Review calls for new safeguars for the Global Fund

A review recently found that a $22 billion fund established to fight disease around the world lacks sufficient safeguards to prevent fraud and must reform if it is to remain effective.

The Geneva-based Global Fund to Fight AIDS, Tuberculosis and Malaria, backed by donors that include the Chevron Corporation and the Bill and Melinda Gates Foundation, has been told that it will have substantially less than its estimate of $1.5 billion for its next round of grants, according to Bloomberg.

A review conducted by a committee led by Michael Leavitt, a former U.S. Health Secretary, found that the fund will also face an accelerating deterioration of its finances over the next three years.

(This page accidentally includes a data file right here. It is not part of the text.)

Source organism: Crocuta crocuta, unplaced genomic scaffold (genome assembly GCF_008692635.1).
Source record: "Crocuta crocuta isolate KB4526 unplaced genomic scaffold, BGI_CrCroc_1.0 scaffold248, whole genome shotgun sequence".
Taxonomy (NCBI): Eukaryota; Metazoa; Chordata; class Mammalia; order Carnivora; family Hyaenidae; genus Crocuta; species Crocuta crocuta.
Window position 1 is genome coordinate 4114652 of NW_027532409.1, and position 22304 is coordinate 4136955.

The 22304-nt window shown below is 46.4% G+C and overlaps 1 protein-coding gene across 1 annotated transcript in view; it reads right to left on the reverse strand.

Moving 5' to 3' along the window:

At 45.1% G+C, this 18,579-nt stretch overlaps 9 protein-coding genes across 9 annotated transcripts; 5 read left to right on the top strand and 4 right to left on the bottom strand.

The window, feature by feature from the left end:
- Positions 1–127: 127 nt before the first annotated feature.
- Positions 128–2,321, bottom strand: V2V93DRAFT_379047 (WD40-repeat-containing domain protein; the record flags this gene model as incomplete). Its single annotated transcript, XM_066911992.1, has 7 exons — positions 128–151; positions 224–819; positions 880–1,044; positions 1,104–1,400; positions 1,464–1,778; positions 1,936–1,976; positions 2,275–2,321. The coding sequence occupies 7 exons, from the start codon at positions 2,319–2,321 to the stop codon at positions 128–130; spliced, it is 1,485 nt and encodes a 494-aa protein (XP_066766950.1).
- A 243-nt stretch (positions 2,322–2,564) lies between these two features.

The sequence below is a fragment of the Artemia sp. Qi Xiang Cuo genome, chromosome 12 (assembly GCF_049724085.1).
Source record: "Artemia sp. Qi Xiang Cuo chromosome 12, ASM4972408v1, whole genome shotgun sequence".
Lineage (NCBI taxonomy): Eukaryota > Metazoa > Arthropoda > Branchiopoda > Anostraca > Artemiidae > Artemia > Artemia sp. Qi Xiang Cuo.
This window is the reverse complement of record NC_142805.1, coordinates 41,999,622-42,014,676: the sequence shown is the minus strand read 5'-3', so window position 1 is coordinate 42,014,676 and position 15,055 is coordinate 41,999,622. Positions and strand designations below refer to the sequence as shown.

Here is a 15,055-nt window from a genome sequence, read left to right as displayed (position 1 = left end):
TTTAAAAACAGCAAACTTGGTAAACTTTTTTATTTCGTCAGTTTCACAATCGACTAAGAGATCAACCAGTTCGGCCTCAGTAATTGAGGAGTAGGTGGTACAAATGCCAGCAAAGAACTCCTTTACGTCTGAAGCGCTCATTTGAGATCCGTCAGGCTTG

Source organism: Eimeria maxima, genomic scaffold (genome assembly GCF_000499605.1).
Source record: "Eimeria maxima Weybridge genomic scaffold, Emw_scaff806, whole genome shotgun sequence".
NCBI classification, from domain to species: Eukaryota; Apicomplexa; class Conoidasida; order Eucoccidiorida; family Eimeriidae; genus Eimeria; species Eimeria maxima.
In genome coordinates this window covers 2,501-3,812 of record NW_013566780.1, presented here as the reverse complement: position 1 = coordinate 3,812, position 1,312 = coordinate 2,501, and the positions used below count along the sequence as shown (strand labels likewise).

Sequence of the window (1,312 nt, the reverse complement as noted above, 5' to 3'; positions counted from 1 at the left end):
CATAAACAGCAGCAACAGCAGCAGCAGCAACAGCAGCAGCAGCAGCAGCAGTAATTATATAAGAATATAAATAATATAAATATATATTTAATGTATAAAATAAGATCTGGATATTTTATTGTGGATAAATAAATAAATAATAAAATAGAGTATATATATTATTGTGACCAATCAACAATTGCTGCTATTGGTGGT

The committee was established in March after it was reported that four recipient nations had misused their funding. At that time, both Germany and Sweden froze their donations.

“There’s nothing here that can’t be fixed," Leavitt said, Bloomberg reports. "The fund does not have enough capacity to respond to every need the world presents in those three disease categories and therefore it must be selective in how it invests its limited resources.

The committee said that the fund has not established effective accountability measures and that an insufficient scrutiny of budgets has left room for budget padding that is then easily exploited. The committee has recommended that the fund develop a risk management approach to financing its programs.